The denouement and ending, however, was disappointing, as are some of the sex scenes, which are not written with any great finesse. As a reader, neither was I fully vested in the interests of the Protagonist (Karun) nor did I fully comprehend why he held such a strong sway over both Sarita and Jaz. Had there been snippets from the point of view of Karun that may have helped?
Most Recent Customer Reviews
I think I read a lot of books that are predictable, so I was taken by surprise (pleasantly) by the twists in this book. Prompts some great contemplation.... Read morePublished 6 months ago by Suzanne Van Cleve
Rather hard to get into,and if you know nothing of India,I wouldn't recommend it.A real mix of old and new and the story hangs in there well.Published 10 months ago by Kindle Customer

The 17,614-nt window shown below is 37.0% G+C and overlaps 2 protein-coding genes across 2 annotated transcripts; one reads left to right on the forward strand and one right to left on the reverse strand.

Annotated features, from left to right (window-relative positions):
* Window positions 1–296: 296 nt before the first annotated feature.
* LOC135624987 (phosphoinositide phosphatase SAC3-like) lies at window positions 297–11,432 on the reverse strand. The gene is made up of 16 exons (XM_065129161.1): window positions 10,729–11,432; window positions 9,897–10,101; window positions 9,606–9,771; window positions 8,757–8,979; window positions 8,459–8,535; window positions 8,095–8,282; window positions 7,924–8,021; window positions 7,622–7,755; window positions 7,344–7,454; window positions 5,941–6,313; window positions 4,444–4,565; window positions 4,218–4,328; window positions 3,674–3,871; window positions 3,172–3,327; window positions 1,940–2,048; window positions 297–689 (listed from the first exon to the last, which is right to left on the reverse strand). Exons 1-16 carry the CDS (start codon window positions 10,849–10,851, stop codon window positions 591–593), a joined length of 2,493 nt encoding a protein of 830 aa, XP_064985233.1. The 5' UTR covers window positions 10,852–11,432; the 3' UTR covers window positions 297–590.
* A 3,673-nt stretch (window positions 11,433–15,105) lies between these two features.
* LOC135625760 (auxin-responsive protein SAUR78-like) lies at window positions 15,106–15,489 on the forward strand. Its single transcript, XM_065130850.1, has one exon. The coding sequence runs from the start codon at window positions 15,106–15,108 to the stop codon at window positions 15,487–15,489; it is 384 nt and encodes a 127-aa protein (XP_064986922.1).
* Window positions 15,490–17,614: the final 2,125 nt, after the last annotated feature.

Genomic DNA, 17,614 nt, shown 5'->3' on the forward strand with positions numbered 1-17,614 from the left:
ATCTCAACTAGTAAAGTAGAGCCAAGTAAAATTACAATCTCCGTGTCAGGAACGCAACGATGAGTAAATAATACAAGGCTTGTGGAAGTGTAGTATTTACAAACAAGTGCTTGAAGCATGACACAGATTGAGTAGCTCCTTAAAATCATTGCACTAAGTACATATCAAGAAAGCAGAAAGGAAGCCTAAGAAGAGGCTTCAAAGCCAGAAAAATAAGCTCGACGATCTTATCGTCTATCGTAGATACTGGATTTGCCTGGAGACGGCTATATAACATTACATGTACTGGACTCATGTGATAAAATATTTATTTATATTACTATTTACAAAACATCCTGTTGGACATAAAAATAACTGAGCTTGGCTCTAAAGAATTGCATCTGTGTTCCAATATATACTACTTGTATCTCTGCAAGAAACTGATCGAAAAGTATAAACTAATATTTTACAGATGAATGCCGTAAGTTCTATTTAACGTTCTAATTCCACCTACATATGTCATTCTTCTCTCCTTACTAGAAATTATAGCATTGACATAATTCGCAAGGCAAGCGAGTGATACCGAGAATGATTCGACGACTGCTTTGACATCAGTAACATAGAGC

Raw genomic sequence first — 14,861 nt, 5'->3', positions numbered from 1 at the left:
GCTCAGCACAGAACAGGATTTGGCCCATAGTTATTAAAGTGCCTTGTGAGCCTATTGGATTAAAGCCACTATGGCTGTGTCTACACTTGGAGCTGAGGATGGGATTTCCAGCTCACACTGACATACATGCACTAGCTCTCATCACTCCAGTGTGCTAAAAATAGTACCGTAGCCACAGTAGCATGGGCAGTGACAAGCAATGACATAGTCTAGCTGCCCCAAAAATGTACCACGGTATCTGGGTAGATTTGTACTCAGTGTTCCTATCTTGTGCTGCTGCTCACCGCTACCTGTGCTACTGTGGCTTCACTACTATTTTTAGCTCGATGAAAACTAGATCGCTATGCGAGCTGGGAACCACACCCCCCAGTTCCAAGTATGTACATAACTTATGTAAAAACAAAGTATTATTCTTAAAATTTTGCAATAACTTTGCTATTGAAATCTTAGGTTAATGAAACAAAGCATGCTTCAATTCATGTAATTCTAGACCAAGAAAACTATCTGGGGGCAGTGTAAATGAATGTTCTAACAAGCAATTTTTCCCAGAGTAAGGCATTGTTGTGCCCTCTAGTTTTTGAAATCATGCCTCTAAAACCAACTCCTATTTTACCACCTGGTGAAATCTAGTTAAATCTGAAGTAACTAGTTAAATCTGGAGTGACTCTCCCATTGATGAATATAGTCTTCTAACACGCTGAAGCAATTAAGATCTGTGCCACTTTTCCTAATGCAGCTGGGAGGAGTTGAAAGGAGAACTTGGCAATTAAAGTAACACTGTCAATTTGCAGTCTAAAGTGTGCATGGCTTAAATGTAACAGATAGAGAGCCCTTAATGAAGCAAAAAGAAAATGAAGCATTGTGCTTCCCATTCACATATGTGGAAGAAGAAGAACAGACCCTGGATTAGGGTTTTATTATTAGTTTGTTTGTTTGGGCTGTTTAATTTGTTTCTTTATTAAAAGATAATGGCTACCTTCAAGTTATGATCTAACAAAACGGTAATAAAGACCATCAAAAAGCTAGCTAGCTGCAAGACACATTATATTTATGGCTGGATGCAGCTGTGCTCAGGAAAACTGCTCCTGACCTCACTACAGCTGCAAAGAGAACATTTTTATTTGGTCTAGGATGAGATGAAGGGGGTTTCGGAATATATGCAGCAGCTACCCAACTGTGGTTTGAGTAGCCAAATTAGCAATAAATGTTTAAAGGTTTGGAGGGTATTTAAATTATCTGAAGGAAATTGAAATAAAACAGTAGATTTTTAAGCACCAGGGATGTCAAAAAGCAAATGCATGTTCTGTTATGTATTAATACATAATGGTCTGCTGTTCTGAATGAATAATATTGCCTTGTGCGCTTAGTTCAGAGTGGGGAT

This was a fun futuristic romp through Mumbai and beyond with a crazy love triangle in aholistic big hearted.. Read morePublished 11 months ago by Birgit Mitchell
Absolutely horrible book. It can be summed up in one sentence: it's all about who wants to sleep with Karun. Read morePublished 12 months ago by VV
Brilliant! I had no idea what I was getting into and was thrilled by the bravery, the character depth, and the adventurous plot. Read morePublished 19 months ago by Ash
I liked this book very much in spite of its rather unattractive and unlikely premise. In it the world is in advanced state of war and global destruction, which is really not as... Read morePublished 21 months ago by Eric Green
Chaotic, confusing, colorful, fascinating-- as a relative newcomer to contemporary Indian storytelling I found this a very unique and entertaining-if arduous- read. Read morePublished 22 months ago by N. Ferguson R.
City of Devi has a wild and driving plot. It is funny, sexy and oddly profound. I've been passing it around to all of my friends.Published on February 8, 2014 by James Fuller
I read the other two books in this "trilogy" and really enjoyed them. It's mostly a thematic trilogy that shares some ideas and motifs but not any sort of plot continuity... Read morePublished on November 26, 2013 by Akash